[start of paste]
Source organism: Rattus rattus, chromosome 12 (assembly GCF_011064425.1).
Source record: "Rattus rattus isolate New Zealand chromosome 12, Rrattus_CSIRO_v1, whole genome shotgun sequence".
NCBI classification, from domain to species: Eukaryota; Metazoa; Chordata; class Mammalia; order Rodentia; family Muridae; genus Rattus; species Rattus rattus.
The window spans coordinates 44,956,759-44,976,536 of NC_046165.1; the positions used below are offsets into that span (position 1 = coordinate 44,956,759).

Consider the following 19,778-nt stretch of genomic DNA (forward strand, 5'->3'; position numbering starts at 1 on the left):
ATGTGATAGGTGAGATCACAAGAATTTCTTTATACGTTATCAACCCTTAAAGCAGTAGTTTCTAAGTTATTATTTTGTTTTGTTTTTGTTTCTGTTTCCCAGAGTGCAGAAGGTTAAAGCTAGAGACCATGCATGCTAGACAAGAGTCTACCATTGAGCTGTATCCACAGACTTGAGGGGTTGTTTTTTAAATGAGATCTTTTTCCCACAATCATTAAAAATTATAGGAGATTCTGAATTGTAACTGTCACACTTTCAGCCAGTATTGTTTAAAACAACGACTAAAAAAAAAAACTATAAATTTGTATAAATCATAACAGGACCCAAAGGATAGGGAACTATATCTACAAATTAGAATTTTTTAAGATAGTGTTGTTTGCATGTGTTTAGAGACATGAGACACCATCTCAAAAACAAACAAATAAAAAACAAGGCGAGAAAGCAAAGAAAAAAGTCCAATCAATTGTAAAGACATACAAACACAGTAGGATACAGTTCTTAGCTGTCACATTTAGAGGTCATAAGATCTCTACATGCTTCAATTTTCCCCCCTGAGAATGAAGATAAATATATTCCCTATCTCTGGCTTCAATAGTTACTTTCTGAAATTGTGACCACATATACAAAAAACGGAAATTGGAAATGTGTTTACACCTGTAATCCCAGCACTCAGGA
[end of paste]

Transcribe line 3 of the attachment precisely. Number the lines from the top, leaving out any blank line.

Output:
NCBI classification, from domain to species: Eukaryota; Metazoa; Chordata; class Mammalia; order Rodentia; family Muridae; genus Rattus; species Rattus rattus.